ERP or FreeBalance: What’s the lowest TCO for Government Shared Services
Doug Hadden, VP Products
Does Enterprise Resource Planning (ERP) software have economies of scale that results in lower total costs to government? I suggested in a previous posts why ERP vendors do not have economies of scale. Is this true or just “truthiness”?
The move to shared services for financial, budget and civil service management in government has had mixed results. Does FreeBalance or top tier ERP have a lower TCO? Which solutions have better value?
International Market Results
FreeBalance competes internationally. Most international governments release tenders for turnkey solutions with a 5 year total cost of ownership. These are fixed prices that includes most of what would be considered in a TCO calculation:
- Software licenses
- Implementation and training costs
- Support costs
- Equipment (usually all computers and networking, but not always)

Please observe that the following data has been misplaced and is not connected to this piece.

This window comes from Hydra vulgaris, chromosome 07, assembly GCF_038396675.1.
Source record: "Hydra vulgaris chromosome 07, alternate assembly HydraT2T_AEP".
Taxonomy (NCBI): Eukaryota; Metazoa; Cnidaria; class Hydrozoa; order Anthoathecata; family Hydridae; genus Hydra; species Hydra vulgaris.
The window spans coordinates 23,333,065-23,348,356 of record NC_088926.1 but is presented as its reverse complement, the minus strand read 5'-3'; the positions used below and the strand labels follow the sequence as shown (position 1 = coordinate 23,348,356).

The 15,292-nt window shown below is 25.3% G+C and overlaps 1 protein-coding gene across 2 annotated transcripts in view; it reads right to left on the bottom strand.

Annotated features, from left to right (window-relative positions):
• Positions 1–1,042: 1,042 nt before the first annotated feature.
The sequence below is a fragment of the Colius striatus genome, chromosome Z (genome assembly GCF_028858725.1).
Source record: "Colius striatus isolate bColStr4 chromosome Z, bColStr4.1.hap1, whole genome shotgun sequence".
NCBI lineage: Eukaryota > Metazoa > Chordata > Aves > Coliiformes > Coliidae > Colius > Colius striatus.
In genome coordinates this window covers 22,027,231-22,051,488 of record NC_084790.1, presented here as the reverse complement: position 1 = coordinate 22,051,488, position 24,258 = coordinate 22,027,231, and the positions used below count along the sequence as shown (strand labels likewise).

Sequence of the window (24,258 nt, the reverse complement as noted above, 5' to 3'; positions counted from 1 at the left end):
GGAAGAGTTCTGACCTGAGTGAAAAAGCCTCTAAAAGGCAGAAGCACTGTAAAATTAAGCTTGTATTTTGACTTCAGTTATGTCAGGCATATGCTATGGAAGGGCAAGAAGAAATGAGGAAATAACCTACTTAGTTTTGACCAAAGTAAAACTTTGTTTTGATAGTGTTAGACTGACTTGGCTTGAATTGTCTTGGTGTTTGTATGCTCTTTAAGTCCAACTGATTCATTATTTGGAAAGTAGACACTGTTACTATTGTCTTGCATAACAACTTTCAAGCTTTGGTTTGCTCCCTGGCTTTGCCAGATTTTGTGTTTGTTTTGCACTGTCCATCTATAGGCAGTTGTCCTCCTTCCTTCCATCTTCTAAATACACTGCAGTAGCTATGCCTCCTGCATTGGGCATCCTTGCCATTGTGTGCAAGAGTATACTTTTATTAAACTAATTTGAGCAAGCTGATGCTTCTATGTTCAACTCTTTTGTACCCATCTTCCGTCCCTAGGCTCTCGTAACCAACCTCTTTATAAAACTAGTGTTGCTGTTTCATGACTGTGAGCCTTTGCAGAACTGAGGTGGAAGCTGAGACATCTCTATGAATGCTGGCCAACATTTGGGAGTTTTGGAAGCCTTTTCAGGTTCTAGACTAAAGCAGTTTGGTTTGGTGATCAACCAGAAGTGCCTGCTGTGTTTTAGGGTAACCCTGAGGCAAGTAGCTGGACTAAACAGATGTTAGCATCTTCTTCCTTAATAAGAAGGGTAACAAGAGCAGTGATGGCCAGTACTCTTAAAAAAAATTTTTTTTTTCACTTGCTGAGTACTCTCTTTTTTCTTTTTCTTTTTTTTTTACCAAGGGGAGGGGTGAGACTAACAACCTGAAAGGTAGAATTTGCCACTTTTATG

These systems are typically “whole of government” – what we call “shared services” in other countries. Many countries release the prices when bids are opened. I have tracked these prices since 2006. The chart below compares the price for bids that included the 2 top tier ERP manufacturers compared to FreeBalance.
- The average top tier ERP TCO is 191.97% of the FreeBalance price.
- There have only been 3 times in which the bid price from a top tier ERP bid was less than FreeBalance. One of those did not include the 5 year calculation.
- FreeBalance has consistently been evaluated as having a higher value based on different formulas used by governments
Lessons for Shared Services
- Software prices represent a minimal cost relative to implementation and service
- ERP software often requires more hardware to operate
- Complex software is more expensive to maintain and adapt
- Not included in the TCO calculation is upgrading – this is where our customers see a significant difference because of our ability to progressively activate
- Shared services governance must include vendors who should commit to features and improvements, otherwise governments are required to customize – effectively becoming software development organizations